BLM partners with sage-grouse advocates, provides habitat improvements

WALDEN, Colo. – The Bureau of Land Management (BLM) Kremmling Field Office joined forces with Wildlands Restoration Volunteers (WRV), Ducks Unlimited, Colorado State Land Board, and Colorado Parks and Wildlife (CPW) to conserve and restore sagebrush habitat for Greater Sage-Grouse and other wildlife in North Park, east of Walden in Jackson County June 25-27.

Volunteers participated in the three-day long project which took over 18 months to plan.

“Permitting and design work had to be planned over a year in advance,” said Kremmling Field Office Wildlife Biologist Tifany Rubalcaba who spearheaded the project. “Ducks Unlimited purchased the rocks used to assemble one rock dams (ORDs), Zuni Bowls, and rock mulch, the Colorado State Land Board and BLM provided the design work, WRV provided a majority of the volunteers – it was not only me, but so many others that helped make this weekend a success.”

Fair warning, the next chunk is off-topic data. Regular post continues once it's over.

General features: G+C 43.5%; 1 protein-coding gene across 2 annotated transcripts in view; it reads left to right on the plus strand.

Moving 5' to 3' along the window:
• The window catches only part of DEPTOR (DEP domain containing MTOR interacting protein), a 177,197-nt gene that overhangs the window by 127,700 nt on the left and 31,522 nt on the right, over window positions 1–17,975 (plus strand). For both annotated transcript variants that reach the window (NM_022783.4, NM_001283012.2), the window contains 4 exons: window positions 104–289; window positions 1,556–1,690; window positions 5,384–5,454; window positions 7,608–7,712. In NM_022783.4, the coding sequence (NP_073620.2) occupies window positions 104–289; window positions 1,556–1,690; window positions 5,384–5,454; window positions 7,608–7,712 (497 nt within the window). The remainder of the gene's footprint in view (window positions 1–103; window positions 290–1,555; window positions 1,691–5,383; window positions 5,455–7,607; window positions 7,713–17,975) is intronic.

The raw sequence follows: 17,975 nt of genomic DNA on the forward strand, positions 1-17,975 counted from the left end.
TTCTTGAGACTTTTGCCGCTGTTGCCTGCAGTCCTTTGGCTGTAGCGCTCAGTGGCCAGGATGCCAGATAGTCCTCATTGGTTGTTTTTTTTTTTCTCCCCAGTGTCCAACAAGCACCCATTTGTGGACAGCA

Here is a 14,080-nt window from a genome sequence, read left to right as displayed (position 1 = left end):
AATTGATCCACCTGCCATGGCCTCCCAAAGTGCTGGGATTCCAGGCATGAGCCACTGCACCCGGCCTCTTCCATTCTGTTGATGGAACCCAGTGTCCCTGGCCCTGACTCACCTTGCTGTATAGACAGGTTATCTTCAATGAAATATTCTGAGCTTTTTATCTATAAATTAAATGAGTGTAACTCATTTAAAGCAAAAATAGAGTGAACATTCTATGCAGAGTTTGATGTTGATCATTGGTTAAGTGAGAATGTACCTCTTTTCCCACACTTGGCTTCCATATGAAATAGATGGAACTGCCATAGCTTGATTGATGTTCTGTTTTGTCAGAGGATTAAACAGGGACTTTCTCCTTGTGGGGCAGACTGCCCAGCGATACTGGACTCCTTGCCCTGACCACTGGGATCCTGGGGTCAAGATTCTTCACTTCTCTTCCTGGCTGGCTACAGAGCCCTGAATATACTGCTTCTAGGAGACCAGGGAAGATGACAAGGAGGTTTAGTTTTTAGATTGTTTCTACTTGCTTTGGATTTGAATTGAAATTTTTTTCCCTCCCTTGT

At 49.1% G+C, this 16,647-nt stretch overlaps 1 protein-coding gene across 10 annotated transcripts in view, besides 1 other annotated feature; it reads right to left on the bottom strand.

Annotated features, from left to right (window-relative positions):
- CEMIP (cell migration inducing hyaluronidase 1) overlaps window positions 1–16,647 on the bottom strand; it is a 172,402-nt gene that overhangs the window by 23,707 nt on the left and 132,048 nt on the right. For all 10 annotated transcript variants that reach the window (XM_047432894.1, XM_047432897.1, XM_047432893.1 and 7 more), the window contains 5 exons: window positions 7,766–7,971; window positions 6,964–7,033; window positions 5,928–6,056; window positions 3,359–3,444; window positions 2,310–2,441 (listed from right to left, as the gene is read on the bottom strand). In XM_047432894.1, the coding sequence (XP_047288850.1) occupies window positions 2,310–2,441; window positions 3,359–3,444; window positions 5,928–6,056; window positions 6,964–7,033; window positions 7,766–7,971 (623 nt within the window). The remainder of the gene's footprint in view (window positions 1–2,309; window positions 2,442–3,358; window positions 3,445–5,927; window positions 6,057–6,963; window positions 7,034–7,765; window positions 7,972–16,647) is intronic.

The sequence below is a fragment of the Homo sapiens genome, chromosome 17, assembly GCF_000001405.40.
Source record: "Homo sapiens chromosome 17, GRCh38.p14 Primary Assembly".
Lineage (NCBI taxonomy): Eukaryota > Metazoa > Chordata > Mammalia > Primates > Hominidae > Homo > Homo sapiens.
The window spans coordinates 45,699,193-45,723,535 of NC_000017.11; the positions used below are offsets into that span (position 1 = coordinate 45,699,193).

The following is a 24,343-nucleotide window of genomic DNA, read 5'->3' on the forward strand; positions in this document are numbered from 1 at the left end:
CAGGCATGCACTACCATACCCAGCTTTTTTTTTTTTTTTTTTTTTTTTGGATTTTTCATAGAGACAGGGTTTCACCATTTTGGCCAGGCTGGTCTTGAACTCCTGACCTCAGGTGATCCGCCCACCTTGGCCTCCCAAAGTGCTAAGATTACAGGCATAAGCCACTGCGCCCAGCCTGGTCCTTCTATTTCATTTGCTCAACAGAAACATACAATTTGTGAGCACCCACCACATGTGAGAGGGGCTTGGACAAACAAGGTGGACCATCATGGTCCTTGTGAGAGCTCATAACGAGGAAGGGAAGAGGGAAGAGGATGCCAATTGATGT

Volunteers constructed ORDs, Zuni Bowls, and rock mulch arrangements to serve as low grade control structures, that are built with a single layer of rock placed on stream bed channels, to stabilize the channel bed by slowing the flow of water, capturing sediment, and gradually raising the bed level over time.

“This process allows the water to spread out creating sheeting, which facilitates wet meadow restoration and enhances brood rearing habitat for Greater Sage-Grouse and other wildlife,” said Wildlands Restoration Volunteer Project Manager Geoffrey May.

More than 1.8 million acres of Colorado’s Greater Sage-Grouse habitat is on BLM lands in the Northwest District. Sage-Grouse require large contiguous areas of sagebrush with a diversity of grasses and a healthy wetland to feed their young in the summer and provide for cover and food in the fall and winter.

For more information on Colorado Sage-Grouse, please visit

The BLM is committed to implementing beneficial habitat management actions on public lands by restoring, maintaining, and enhancing habitat productivity and quality.